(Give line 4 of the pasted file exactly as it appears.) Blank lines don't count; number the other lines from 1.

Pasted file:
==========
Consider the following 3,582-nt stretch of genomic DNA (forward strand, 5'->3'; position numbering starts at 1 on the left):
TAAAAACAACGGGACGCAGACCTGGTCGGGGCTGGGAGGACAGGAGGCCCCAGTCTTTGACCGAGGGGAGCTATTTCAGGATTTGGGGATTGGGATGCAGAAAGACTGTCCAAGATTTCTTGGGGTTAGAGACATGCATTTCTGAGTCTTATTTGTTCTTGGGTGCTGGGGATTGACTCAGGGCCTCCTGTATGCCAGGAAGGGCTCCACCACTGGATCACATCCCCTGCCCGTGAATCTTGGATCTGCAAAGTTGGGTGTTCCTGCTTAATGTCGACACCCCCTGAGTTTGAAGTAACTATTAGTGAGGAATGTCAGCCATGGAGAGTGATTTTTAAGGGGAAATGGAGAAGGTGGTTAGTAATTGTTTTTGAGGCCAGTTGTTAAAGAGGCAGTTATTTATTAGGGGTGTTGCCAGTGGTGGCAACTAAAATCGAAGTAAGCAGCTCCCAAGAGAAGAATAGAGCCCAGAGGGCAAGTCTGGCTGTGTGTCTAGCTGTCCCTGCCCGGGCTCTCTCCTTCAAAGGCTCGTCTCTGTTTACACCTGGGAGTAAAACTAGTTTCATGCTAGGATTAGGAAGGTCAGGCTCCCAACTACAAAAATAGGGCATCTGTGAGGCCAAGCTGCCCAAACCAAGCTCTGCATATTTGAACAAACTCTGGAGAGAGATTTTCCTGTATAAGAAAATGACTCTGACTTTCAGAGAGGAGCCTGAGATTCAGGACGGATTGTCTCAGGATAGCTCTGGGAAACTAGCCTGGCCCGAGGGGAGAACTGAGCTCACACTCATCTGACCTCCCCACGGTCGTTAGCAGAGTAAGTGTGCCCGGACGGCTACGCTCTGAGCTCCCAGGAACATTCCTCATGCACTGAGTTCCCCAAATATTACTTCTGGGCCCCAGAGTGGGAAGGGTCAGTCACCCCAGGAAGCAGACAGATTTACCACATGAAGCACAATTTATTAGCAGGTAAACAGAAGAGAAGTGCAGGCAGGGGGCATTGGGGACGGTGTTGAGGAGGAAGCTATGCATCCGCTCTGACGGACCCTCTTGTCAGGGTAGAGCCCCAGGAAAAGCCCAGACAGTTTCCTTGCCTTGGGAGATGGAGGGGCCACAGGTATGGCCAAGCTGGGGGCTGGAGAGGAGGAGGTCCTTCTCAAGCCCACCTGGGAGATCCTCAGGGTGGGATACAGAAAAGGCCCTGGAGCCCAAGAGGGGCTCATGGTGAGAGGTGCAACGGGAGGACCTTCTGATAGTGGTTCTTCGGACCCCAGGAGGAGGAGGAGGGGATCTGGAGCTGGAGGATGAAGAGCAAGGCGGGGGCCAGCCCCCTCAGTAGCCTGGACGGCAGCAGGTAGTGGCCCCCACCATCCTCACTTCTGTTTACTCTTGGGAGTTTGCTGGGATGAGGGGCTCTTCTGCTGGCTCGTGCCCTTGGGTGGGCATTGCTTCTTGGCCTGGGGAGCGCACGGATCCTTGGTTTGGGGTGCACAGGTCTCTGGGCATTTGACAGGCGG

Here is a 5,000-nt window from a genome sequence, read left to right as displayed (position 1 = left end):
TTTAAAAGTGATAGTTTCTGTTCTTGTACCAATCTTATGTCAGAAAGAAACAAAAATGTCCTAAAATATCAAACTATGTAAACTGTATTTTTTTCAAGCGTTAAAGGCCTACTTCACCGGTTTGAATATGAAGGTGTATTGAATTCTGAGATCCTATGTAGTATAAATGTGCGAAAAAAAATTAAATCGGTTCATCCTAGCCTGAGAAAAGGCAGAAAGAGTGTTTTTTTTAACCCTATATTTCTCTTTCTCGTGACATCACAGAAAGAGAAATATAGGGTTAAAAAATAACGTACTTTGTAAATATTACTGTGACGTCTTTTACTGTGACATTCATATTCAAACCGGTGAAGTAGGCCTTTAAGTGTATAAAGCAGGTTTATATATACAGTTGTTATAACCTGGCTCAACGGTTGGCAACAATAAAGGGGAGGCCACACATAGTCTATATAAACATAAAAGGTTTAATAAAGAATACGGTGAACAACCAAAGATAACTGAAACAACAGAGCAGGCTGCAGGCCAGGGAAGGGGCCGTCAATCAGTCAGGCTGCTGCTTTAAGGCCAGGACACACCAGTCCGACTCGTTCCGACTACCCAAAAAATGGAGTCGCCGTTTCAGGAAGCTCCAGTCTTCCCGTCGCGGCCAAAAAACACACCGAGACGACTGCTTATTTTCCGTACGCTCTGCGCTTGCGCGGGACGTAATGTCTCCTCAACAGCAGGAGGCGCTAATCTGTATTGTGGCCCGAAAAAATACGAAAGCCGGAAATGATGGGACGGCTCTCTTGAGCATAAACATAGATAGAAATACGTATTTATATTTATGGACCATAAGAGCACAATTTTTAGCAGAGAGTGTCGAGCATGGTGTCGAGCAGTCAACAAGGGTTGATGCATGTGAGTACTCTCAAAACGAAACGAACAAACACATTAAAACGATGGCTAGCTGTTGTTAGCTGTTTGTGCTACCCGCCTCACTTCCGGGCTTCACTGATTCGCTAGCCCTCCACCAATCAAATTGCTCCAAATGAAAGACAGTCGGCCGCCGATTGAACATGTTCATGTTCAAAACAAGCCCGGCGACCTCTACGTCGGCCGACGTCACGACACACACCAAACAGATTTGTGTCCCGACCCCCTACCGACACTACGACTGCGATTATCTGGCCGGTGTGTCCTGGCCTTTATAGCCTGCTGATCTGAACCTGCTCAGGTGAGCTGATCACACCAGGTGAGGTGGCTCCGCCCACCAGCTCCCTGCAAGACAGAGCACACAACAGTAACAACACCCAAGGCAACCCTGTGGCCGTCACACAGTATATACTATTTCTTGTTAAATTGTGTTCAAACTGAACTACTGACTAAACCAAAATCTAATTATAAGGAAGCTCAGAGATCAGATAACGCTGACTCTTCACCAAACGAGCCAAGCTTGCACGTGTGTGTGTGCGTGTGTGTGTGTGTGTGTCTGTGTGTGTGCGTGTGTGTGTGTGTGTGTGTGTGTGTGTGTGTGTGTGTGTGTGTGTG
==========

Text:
TTTAAAAGTGATAGTTTCTGTTCTTGTACCAATCTTATGTCAGAAAGAAACAAAAATGTCCTAAAATATCAAACTATGTAAACTGTATTTTTTTCAAGCGTTAAAGGCCTACTTCACCGGTTTGAATATGAAGGTGTATTGAATTCTGAGATCCTATGTAGTATAAATGTGCGAAAAAAAATTAAATCGGTTCATCCTAGCCTGAGAAAAGGCAGAAAGAGTGTTTTTTTTAACCCTATATTTCTCTTTCTCGTGACATCACAGAAAGAGAAATATAGGGTTAAAAAATAACGTACTTTGTAAATATTACTGTGACGTCTTTTACTGTGACATTCATATTCAAACCGGTGAAGTAGGCCTTTAAGTGTATAAAGCAGGTTTATATATACAGTTGTTATAACCTGGCTCAACGGTTGGCAACAATAAAGGGGAGGCCACACATAGTCTATATAAACATAAAAGGTTTAATAAAGAATACGGTGAACAACCAAAGATAACTGAAACAACAGAGCAGGCTGCAGGCCAGGGAAGGGGCCGTCAATCAGTCAGGCTGCTGCTTTAAGGCCAGGACACACCAGTCCGACTCGTTCCGACTACCCAAAAAATGGAGTCGCCGTTTCAGGAAGCTCCAGTCTTCCCGTCGCGGCCAAAAAACACACCGAGACGACTGCTTATTTTCCGTACGCTCTGCGCTTGCGCGGGACGTAATGTCTCCTCAACAGCAGGAGGCGCTAATCTGTATTGTGGCCCGAAAAAATACGAAAGCCGGAAATGATGGGACGGCTCTCTTGAGCATAAACATAGATAGAAATACGTATTTATATTTATGGACCATAAGAGCACAATTTTTAGCAGAGAGTGTCGAGCATGGTGTCGAGCAGTCAACAAGGGTTGATGCATGTGAGTACTCTCAAAACGAAACGAACAAACACATTAAAACGATGGCTAGCTGTTGTTAGCTGTTTGTGCTACCCGCCTCACTTCCGGGCTTCACTGATTCGCTAGCCCTCCACCAATCAAATTGCTCCAAATGAAAGACAGTCGGCCGCCGATTGAACATGTTCATGTTCAAAACAAGCCCGGCGACCTCTACGTCGGCCGACGTCACGACACACACCAAACAGATTTGTGTCCCGACCCCCTACCGACACTACGACTGCGATTATCTGGCCGGTGTGTCCTGGCCTTTATAGCCTGCTGATCTGAACCTGCTCAGGTGAGCTGATCACACCAGGTGAGGTGGCTCCGCCCACCAGCTCCCTGCAAGACAGAGCACACAACAGTAACAACACCCAAGGCAACCCTGTGGCCGTCACACAGTATATACTATTTCTTGTTAAATTGTGTTCAAACTGAACTACTGACTAAACCAAAATCTAATTATAAGGAAGCTCAGAGATCAGATAACGCTGACTCTTCACCAAACGAGCCAAGCTTGCACGTGTGTGTGTGCGTGTGTGTGTGTGTGTGTCTGTGTGTGTGCGTGTGTGTGTGTGTGTGTGTGTGTGTGTGTGTGTGTGTGTGTGTGTG